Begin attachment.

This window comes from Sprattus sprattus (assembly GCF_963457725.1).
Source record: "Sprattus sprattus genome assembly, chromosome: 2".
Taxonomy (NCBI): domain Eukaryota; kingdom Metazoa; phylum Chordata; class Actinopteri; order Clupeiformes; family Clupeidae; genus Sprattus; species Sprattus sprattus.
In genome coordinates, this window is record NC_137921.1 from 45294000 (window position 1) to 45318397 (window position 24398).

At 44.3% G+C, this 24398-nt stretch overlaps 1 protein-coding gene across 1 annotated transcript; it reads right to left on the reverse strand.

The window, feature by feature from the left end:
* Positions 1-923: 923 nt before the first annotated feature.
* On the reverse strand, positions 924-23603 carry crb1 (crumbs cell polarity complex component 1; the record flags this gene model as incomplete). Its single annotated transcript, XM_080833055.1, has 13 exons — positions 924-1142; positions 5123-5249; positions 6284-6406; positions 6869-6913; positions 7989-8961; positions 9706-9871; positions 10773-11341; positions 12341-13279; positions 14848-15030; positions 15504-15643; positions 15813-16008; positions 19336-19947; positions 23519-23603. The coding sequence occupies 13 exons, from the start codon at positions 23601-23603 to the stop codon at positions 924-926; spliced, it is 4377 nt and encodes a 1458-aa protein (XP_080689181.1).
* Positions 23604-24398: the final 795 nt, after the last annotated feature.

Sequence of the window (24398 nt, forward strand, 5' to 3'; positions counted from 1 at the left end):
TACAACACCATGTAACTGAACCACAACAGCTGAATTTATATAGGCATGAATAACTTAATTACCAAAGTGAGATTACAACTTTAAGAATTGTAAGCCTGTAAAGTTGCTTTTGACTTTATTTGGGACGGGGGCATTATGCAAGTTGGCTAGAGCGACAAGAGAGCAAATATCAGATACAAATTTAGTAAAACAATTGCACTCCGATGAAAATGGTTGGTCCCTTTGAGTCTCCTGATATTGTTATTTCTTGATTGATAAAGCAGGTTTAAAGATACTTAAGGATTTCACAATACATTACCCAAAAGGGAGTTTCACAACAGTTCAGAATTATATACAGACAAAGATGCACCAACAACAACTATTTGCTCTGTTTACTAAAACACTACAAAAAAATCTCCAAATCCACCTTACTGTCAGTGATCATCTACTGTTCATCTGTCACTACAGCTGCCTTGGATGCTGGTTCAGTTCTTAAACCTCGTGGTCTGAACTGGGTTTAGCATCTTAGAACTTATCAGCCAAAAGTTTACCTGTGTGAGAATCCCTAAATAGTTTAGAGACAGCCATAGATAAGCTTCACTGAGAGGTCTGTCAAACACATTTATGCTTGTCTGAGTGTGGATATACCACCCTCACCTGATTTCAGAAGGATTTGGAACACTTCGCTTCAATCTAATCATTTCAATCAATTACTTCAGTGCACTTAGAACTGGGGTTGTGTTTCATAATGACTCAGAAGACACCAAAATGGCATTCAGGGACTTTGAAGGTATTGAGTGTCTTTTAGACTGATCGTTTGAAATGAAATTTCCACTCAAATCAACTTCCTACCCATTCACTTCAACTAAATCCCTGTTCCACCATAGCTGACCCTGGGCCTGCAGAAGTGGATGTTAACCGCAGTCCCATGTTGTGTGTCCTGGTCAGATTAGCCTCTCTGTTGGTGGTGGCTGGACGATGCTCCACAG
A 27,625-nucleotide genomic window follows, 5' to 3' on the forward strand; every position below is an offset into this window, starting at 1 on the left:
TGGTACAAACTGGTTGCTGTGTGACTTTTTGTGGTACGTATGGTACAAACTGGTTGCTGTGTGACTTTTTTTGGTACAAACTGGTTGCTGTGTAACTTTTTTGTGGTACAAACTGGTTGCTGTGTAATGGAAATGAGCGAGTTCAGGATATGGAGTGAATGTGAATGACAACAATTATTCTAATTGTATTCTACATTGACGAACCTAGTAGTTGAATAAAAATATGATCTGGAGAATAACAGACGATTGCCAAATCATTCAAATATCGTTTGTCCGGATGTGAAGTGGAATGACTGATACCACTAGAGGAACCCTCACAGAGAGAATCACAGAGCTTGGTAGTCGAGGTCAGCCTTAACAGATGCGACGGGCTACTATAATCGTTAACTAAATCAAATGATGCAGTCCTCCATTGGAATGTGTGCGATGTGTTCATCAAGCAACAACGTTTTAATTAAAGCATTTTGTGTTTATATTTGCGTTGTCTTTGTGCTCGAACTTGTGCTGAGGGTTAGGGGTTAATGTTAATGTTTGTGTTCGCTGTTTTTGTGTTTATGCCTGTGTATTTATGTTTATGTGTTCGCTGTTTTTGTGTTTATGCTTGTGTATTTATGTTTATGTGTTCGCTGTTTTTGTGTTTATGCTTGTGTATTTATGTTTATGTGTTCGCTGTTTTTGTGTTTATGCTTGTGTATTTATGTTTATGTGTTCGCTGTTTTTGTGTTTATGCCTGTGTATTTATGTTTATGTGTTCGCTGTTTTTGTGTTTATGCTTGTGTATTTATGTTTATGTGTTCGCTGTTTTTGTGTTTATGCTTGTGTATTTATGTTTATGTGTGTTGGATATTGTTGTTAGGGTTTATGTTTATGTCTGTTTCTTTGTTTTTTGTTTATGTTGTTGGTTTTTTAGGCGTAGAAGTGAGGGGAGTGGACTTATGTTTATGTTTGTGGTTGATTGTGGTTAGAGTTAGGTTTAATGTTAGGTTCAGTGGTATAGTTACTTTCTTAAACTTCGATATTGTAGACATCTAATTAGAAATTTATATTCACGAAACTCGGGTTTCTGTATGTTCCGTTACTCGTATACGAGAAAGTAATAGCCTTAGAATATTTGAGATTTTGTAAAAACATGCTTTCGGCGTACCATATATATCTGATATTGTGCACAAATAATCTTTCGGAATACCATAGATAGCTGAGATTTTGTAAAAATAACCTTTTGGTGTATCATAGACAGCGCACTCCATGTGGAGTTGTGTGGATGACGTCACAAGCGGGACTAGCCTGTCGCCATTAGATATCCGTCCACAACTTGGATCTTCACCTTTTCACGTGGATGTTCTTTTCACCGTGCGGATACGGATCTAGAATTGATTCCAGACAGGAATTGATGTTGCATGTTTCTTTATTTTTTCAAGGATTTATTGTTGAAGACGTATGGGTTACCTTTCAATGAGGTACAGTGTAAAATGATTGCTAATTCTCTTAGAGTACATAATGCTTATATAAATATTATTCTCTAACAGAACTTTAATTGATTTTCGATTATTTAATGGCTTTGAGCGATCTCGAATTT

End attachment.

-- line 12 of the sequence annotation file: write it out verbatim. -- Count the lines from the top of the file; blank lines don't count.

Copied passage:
A 27,625-nucleotide genomic window follows, 5' to 3' on the forward strand; every position below is an offset into this window, starting at 1 on the left: